In Loth v. City of New York, No. 160925/2021, 2023 WL 3456623 (N.Y. Sup Ct, New York County May 15, 2023), the court, inter alia, denied defendant’s motion to dismiss plaintiff’s retaliation claims asserted under the New York State and City Human Rights Laws.
From the decision:
Finally, the complaint adequately alleges claims for unlawful retaliation under the SHRL and CHRL Under the SHRL, to plead a claim for retaliation, a plaintiff must allege that: (1) she engaged in protected activity by opposing prohibited conduct; (2) defendant’s knowledge of the protected activity; (3) she suffered an adverse employment action as a result of her engagement in protected activity; and (4) a causal connection exists between the protected activity and the adverse action. (Bilitch, 194 A.D.3d at 1004 [internal citations omitted]). “In the context of a case of unlawful retaliation, an adverse employment action is one which might have dissuaded a reasonable worker from making or supporting a charge of discrimination.” (Id.) (quoting Keceli v Yonkers Racing Corp., 155 AD3d 1014, 1016 [2d Dept. 2017]). Under the CHRL, like discrimination victims, retaliation victims are provided with broader protection than their SHRL counterpart (see Bilitch, 194 AD3d at 1004) (citing Reichman v City of New York, 179 AD3d 1115 [2d Dept. 2020]). To plead a plausible retaliation, claim under NYCHRL, a plaintiff must show that: (1) she engaged in a protected activity; (2) her employer was aware of such activity; (3) her employer “engaged in conduct which was reasonably likely to deter a person from engaging in that protected activity;” and (4) a causal connection between the protected activity and alleged retaliatory conduct (Id.).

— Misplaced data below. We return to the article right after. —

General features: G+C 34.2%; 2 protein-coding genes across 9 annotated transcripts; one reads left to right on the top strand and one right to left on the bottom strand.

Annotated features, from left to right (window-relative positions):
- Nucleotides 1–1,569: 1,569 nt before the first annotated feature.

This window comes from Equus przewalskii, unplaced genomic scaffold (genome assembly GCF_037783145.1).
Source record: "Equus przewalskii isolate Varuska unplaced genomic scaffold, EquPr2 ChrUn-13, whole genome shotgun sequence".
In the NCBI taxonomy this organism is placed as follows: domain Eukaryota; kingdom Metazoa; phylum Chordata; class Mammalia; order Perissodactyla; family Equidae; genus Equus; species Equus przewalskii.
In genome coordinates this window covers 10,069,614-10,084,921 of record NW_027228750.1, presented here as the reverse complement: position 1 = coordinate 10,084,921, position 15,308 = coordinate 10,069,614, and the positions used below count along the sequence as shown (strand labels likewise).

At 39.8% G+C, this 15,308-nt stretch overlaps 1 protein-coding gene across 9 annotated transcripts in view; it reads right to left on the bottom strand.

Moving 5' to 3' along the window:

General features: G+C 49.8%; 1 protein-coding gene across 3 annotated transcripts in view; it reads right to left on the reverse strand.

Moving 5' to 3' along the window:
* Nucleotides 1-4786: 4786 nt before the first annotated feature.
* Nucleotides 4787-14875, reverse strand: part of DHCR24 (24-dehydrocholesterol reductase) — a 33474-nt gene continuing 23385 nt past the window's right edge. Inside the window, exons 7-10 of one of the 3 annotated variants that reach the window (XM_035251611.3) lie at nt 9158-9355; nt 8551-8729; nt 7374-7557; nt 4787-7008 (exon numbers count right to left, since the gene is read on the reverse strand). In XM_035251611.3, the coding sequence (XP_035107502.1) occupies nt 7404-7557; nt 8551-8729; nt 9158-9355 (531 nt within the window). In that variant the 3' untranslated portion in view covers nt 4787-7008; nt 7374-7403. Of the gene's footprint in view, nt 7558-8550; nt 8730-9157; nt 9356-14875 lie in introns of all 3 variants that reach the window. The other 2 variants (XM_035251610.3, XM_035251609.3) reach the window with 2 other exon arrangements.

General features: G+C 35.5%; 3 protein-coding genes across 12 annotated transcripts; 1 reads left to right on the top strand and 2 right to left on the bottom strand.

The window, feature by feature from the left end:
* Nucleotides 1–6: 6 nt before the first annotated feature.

Here, the plaintiff has stated a plausible claim of retaliation under NYSHRL by alleging that she engaged in protected activity by agreeing to participate as a witness in her colleague’s EEO complaint against Tiberi and that she suffered an adverse employment action as a result of her engagement in protected activity when Defendant and/or Tiberi vandalized Plaintiff’s personal items, denied her overtime and promotional opportunities, filed disciplinary charges against her based upon false accusations, hindered her ability to enroll in medic classes and/or transfer within the department, docked her pay for alleged lateness, refused to provide her an evaluation, and increased her workload by assigning her to overtime shifts for which she never confirmed her availability. For the same reasons, plaintiff has sufficiently pled a plausible claim of retaliation under the more lenient NYCHRL standard. A reasonable person would likely be deterred from participating as a witness in an EEO interview and/or filing an internal EEO complaint if they were then subjected to vandalism of their personal items, denials of overtime and promotional opportunities, baseless disciplinary accusations, docked pay for false accusations of lateness, inability to enroll in necessary courses, and an increased workload as a result of said engagement.
Based on this, the court concluded that plaintiff’s claims for retaliation should stand.